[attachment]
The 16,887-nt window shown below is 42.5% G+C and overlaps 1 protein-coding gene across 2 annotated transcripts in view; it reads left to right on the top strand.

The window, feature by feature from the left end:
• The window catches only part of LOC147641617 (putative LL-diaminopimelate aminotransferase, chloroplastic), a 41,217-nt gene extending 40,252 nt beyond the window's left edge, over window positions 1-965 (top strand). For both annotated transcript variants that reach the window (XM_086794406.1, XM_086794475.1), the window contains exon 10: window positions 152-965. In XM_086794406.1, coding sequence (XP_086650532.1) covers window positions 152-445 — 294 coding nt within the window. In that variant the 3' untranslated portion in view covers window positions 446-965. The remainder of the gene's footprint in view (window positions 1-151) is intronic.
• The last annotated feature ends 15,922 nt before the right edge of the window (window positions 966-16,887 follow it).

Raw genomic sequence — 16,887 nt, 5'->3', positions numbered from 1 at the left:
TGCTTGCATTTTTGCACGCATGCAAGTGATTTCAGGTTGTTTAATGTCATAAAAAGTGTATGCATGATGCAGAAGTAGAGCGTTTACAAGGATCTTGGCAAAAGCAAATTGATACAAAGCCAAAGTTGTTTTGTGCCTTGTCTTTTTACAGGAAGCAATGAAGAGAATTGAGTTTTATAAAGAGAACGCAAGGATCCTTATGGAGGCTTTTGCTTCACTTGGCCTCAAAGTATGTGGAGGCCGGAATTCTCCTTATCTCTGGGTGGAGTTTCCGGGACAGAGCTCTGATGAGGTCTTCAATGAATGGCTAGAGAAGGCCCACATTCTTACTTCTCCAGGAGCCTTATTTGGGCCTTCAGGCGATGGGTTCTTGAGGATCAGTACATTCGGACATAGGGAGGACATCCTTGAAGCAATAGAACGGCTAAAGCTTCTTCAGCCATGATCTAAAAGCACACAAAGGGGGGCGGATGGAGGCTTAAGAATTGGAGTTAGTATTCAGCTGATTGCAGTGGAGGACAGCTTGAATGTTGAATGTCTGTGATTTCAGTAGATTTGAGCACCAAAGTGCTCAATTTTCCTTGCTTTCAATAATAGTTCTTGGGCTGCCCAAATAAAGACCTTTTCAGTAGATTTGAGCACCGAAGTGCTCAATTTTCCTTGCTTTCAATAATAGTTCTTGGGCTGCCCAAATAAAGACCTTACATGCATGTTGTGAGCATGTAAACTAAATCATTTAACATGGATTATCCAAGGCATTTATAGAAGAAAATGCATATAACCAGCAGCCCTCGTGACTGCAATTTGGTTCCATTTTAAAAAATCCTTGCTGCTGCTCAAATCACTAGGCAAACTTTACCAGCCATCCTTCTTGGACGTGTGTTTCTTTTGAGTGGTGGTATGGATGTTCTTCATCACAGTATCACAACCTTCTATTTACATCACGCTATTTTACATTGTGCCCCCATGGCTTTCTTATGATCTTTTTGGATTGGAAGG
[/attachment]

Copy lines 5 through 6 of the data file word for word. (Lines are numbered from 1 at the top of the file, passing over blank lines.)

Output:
Raw genomic sequence — 16,887 nt, 5'->3', positions numbered from 1 at the left:
TGCTTGCATTTTTGCACGCATGCAAGTGATTTCAGGTTGTTTAATGTCATAAAAAGTGTATGCATGATGCAGAAGTAGAGCGTTTACAAGGATCTTGGCAAAAGCAAATTGATACAAAGCCAAAGTTGTTTTGTGCCTTGTCTTTTTACAGGAAGCAATGAAGAGAATTGAGTTTTATAAAGAGAACGCAAGGATCCTTATGGAGGCTTTTGCTTCACTTGGCCTCAAAGTATGTGGAGGCCGGAATTCTCCTTATCTCTGGGTGGAGTTTCCGGGACAGAGCTCTGATGAGGTCTTCAATGAATGGCTAGAGAAGGCCCACATTCTTACTTCTCCAGGAGCCTTATTTGGGCCTTCAGGCGATGGGTTCTTGAGGATCAGTACATTCGGACATAGGGAGGACATCCTTGAAGCAATAGAACGGCTAAAGCTTCTTCAGCCATGATCTAAAAGCACACAAAGGGGGGCGGATGGAGGCTTAAGAATTGGAGTTAGTATTCAGCTGATTGCAGTGGAGGACAGCTTGAATGTTGAATGTCTGTGATTTCAGTAGATTTGAGCACCAAAGTGCTCAATTTTCCTTGCTTTCAATAATAGTTCTTGGGCTGCCCAAATAAAGACCTTTTCAGTAGATTTGAGCACCGAAGTGCTCAATTTTCCTTGCTTTCAATAATAGTTCTTGGGCTGCCCAAATAAAGACCTTACATGCATGTTGTGAGCATGTAAACTAAATCATTTAACATGGATTATCCAAGGCATTTATAGAAGAAAATGCATATAACCAGCAGCCCTCGTGACTGCAATTTGGTTCCATTTTAAAAAATCCTTGCTGCTGCTCAAATCACTAGGCAAACTTTACCAGCCATCCTTCTTGGACGTGTGTTTCTTTTGAGTGGTGGTATGGATGTTCTTCATCACAGTATCACAACCTTCTATTTACATCACGCTATTTTACATTGTGCCCCCATGGCTTTCTTATGATCTTTTTGGATTGGAAGG